Reps. Jim Banks of Indiana, Rodney Davis of Illinois, Jim Jordan of Ohio, Kelly Armstrong of North Dakota, and Troy Nehls of Texas wrote the rebuttal. The five were nominated to serve on the committee, but Banks and Jordan were rejected by House Speaker Nancy Pelosi of California, and the others withdrew.
Will Trump loyalist Hope Hicks’ full account incriminate the former president?
On Monday, the committee revealed damaging testimony from former Donald Trump loyalist Hope Hicks. What else might be coming out about what she saw and heard in the White House that day – and in the days and weeks leading up to it – with the full report due out today, as well as a transcript of her lengthy interview with the House panel?
For example, Hicks told Trump that she believed he had lost the election to Joe Biden and that there was no evidence of widespread fraud, as he had falsely claimed. “I was becoming increasingly concerned that we were tarnishing his legacy,” Hicks said in videotaped testimony shown on a massive screen towering over the packed hearing room on Monday. Trump’s reaction? “He said something to the effect that nobody cares about my legacy if I lose, so it won’t matter,” Hicks explained. “Winning is the only thing that matters.”
Will Trump supporter Hope Hicks’ testimony on January 6 incriminate the former president?
Former Trump administration officials and legal experts believe her full testimony will be even more damning to the former president, both in public and in a court of law, if he is ever charged. “The significance of Hope Hicks’ testimony to the (Jan. 6) committee cannot be overstated,” says the author “Grisham, a Trump White House press secretary and communications director who worked closely with Hicks, agreed. “She was Trump’s most trusted aide, second only to Dan Scavino, and one of the few people he listened to. Her constant proximity to the president makes her invaluable as a witness.”
Trump claims that partisan committee criticism benefits him politically.
Trump, who has branded the committee partisan and illegitimate, has stated that the report will help him run for president in 2024.
On January 6, Trump stated that he wanted to prevent violence, but the majority of his statement was focused on politics.
“These people don’t understand that when they attack me, people who love freedom rally around me,” Trump said on the Truth Social website. “It gives me strength. What doesn’t kill me strengthens me.”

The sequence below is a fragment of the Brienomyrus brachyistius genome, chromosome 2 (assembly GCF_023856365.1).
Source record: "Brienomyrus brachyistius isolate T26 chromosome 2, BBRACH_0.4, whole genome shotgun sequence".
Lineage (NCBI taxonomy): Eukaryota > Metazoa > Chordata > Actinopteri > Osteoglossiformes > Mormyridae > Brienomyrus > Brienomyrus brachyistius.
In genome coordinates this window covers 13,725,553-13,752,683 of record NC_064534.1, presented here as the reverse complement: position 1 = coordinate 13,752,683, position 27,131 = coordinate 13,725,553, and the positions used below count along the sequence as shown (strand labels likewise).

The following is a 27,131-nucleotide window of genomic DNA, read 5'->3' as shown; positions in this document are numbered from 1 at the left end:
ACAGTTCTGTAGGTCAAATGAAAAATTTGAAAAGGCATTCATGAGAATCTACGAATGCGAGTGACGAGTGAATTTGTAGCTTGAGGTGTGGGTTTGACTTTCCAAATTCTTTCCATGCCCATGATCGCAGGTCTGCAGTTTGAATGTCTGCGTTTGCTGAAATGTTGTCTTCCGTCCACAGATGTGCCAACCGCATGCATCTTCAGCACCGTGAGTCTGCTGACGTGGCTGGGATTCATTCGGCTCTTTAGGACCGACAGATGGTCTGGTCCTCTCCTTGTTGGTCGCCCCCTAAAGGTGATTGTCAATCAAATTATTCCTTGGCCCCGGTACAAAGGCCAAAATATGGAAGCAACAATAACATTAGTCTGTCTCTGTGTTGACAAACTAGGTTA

What exactly is an insurgency?
According to legal experts, convicting Trump of insurrection could be a difficult task for prosecutors. When the House impeached Trump for inciting the insurgency, a majority of 57 senators voted to convict him, but he was acquitted due to a lack of a two-thirds majority.
Part of the criminal court challenge would be proving Trump’s intent to incite rebellion against the government. Trump claims he was exercising his constitutional right to challenge election results. However, lawmakers said Trump’s clash with Secret Service agents over joining the mob at the Capitol, as well as his rally speech the morning of Jan. 6, 2021, urging protesters to “fight like hell,” could be evidence of criminal intent.
“It’s not an impossible bar to clear, but it’s a difficult bar,” David Weinstein, a former federal prosecutor in Miami, said. “The issue here, as always, is that intent must be proven.”
Bennie Thompson: The January 6th committee has already had an impact.
The special committee established by the House to investigate the attack will expire when the current Congress adjourns this month. The unanswered question is what its legacy will be.
Rep. Bennie Thompson, D-Miss., has told reporters that the panel’s impact on changing public perception of Trump has already been felt, even if the final report does not expand on revelations from the hearings.
Potential criminal prosecutions could be one indicator of its power. Legislation resulting from the findings, such as an overhaul of the Electoral Count Act, could serve as another barometer.
The legacy may also have an impact on House collegiality. The Democratic-led committee recommended that four Republican lawmakers be investigated for defying subpoenas. One of them, California Minority Leader Kevin McCarthy, told Fox News on December 4 that if he becomes speaker in January, he would remove a committee member, Rep. Adam Schiff, D-Calif., from the select committee on intelligence.